The second branch can be persuading to come down along the trunk, and to counter-balance the movement to the left. The third branch can be reduced and provide some greenery to the left, but I got to ensure it doesn’t become too overpowering, because there is already substantial movement to the left. The forth branch will be my new leader, and I will be building an apex off the branches (eventually). Everything else above the forth branch will be turned into a jin once the tree is healthy enough.

Cedar with Main Branches Rearranged

In order to allow more light to reach the inner buds, and eventually promote inner growths, I proceeded to reduce the foliage by pinching/cutting. I also put on some lime sulfur to the deadwood to help with preserve the wood. I’ve done a lot to this tree, now it’s just to give it lots of light, and let it recover from the abuse. Hopefully all the branches will survive and I can start cutting back the unwanted growths next growing season. I’ve also read that it’s best to prune in August, so that the tree doesn’t lose the foliage you want to keep. I’ll observe the health of the tree before deciding whether I want to prune back this August, it might be a bit premature.

Cedar with Small Branches Rearranged

 

Japanese Maple Gets Partial Defoliation

This Japanese Maple quickly leaved out after I pruned it early Spring, it’s now very full, and no light was going into the inner areas of the tree. Although I trimmed off the second node of growth the minute it came out, the internodes on the tree is still very inconsistent. Some were very long, yet others remained short.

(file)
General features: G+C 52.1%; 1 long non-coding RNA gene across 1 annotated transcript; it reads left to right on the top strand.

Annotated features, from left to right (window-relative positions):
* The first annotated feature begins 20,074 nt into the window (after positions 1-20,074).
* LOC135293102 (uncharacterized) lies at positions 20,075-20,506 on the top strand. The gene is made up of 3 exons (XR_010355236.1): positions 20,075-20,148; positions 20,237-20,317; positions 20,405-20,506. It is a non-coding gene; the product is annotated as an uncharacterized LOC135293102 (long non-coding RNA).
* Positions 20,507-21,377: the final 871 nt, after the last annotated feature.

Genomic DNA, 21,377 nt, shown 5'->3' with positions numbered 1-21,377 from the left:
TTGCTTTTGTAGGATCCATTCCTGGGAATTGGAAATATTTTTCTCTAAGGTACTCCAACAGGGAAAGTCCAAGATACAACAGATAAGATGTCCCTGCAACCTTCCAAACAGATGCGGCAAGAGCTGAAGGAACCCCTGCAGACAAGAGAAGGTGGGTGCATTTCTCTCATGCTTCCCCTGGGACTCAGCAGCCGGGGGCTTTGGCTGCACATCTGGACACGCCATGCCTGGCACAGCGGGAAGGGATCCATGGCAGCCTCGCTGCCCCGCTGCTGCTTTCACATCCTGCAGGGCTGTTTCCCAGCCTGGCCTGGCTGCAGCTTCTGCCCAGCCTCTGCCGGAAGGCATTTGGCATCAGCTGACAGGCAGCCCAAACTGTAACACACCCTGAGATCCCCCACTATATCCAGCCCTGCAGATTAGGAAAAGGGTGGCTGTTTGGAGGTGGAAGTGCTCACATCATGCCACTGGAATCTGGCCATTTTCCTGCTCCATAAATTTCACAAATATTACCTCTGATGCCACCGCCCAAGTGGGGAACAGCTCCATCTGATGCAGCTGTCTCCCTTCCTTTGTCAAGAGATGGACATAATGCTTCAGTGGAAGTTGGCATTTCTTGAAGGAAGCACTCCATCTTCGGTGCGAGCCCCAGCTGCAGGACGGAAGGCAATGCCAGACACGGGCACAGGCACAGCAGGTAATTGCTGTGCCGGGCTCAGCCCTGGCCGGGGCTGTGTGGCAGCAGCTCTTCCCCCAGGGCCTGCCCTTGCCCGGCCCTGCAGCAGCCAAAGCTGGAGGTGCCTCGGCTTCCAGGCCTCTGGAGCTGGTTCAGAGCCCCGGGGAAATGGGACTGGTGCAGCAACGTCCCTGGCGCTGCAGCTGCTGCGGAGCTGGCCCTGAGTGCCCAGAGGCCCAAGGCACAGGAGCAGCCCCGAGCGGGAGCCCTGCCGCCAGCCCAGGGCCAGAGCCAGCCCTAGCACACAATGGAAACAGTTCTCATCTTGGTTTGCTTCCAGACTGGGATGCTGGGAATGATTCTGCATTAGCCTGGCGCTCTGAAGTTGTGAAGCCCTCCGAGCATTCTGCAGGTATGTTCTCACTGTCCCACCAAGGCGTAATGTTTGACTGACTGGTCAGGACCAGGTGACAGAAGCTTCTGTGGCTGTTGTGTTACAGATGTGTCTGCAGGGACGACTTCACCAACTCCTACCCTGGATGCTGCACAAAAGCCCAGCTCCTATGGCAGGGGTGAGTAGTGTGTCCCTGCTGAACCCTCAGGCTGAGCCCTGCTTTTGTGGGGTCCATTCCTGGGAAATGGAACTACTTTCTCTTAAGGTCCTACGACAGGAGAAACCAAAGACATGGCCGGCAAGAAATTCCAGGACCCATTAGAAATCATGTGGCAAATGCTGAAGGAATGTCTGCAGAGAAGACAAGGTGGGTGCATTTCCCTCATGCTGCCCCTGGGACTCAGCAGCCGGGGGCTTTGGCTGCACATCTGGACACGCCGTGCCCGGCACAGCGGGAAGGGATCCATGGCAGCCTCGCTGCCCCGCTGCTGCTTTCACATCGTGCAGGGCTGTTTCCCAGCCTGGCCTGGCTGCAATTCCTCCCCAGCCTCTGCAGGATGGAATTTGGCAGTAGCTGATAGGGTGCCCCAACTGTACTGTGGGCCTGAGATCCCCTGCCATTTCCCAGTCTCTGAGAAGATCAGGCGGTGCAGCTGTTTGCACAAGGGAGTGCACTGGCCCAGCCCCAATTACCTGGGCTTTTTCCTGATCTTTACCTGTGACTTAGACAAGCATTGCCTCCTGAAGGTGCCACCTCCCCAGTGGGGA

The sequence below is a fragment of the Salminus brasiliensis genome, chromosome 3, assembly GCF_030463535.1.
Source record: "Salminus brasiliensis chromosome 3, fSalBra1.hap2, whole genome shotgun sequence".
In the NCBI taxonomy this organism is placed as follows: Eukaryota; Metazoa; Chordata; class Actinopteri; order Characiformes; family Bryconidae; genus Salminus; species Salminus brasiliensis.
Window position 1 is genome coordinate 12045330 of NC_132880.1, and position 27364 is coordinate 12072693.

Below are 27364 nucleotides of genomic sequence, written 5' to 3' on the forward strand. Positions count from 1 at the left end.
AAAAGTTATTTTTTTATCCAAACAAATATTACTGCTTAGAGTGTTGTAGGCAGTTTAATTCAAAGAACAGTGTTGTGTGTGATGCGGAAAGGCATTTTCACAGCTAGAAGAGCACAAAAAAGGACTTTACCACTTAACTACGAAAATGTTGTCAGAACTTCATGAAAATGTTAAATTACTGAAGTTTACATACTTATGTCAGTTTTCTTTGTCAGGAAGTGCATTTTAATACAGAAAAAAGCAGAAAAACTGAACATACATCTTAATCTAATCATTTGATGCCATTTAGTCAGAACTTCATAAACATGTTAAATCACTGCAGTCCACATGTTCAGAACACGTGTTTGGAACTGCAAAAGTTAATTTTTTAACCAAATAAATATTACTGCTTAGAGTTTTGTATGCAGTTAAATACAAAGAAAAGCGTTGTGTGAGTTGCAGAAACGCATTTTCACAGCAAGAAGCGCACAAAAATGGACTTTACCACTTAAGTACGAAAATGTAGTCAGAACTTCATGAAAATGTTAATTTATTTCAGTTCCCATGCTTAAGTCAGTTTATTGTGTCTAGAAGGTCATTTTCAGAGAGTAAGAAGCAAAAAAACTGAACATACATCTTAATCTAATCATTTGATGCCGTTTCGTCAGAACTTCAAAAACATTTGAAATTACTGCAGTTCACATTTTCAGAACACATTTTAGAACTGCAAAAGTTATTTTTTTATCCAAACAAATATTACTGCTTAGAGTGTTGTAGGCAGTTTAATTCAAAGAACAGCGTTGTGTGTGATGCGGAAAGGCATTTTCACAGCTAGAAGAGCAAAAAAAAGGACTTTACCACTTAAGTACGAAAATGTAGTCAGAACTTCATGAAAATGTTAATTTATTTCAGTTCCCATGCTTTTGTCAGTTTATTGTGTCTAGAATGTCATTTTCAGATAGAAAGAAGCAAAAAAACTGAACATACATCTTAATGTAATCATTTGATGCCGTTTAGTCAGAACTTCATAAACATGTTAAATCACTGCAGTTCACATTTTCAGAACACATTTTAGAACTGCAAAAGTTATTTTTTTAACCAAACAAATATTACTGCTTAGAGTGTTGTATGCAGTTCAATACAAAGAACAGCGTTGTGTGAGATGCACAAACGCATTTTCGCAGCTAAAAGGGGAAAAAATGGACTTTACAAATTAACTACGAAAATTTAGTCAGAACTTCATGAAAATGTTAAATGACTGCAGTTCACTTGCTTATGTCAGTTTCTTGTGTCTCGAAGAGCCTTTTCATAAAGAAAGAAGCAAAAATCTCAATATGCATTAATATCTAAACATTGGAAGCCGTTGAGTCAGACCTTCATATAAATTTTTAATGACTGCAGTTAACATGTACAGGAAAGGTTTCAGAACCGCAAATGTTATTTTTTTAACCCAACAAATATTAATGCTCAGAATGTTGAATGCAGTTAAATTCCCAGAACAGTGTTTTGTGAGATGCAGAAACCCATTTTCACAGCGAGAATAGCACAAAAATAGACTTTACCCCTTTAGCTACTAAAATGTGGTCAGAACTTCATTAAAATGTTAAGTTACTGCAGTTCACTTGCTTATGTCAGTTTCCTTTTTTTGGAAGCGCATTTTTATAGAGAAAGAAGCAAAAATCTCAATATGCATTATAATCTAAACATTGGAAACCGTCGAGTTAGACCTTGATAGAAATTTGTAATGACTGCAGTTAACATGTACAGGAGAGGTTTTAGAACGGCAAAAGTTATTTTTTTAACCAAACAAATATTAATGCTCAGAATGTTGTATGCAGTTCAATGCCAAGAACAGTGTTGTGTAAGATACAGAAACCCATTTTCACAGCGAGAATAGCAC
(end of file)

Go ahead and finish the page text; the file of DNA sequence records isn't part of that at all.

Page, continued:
Japanese Maple all Leaved Out

I decided to remove one of the two leaves at each node, to allow for more light to reach the inner areas of the tree, in turn, promoting new buds to form. It’s now much more airy than before, in a few weeks, I’ll be seeing more buds forming close to the trunk. Hopefully those new growths will have short internodes, and I can do away with some of the longer branches.

Japanese Maple After Partial Defoliation

A Proper Spot For The Trees

As I accumulate trees over the past few years, they’ve been just growing off my stone patio. I’ve always had the false assumption that the kids would enjoy playing on the grass rather than on the stone patio. Turns out they like to play the on patio more than the grass. The logical next step would be to move the trees away from the stone patio, and take some room from the grass. Since my backyard is a bit slanted towards to the back of the backyard, I had to level the bench by either adjusting the number of cinder blocks, or digging into the ground. Eventually, I was able to create a bench that’s perfectly leveled. This two step bench is where I’ll be putting my trees on. My goal is to not acquire any new trees unless I’ve sold/give away/thrown out trees to make room for new trees.

Bonsai Bench

Collected Deciduous Tree Into Bonsai Pot